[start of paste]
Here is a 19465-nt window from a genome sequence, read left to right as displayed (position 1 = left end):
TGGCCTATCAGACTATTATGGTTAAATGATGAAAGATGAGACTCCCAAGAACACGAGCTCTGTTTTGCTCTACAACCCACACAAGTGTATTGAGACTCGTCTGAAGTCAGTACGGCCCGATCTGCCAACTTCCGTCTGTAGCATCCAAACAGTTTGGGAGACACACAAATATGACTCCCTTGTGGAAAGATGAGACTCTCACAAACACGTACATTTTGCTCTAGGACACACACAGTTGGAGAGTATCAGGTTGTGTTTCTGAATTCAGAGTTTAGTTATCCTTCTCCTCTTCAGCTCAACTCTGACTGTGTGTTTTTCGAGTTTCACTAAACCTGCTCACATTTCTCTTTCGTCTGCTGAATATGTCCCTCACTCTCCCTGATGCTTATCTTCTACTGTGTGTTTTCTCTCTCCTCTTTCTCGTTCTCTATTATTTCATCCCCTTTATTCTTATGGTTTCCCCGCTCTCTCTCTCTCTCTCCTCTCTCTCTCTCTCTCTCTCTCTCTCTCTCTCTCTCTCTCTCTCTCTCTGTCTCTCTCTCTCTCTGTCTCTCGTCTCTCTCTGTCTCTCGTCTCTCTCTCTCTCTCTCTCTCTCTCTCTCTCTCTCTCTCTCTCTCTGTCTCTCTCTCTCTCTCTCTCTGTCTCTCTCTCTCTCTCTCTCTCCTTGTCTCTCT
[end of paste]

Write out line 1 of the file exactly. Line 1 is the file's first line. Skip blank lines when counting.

Here is a 19465-nt window from a genome sequence, read left to right as displayed (position 1 = left end):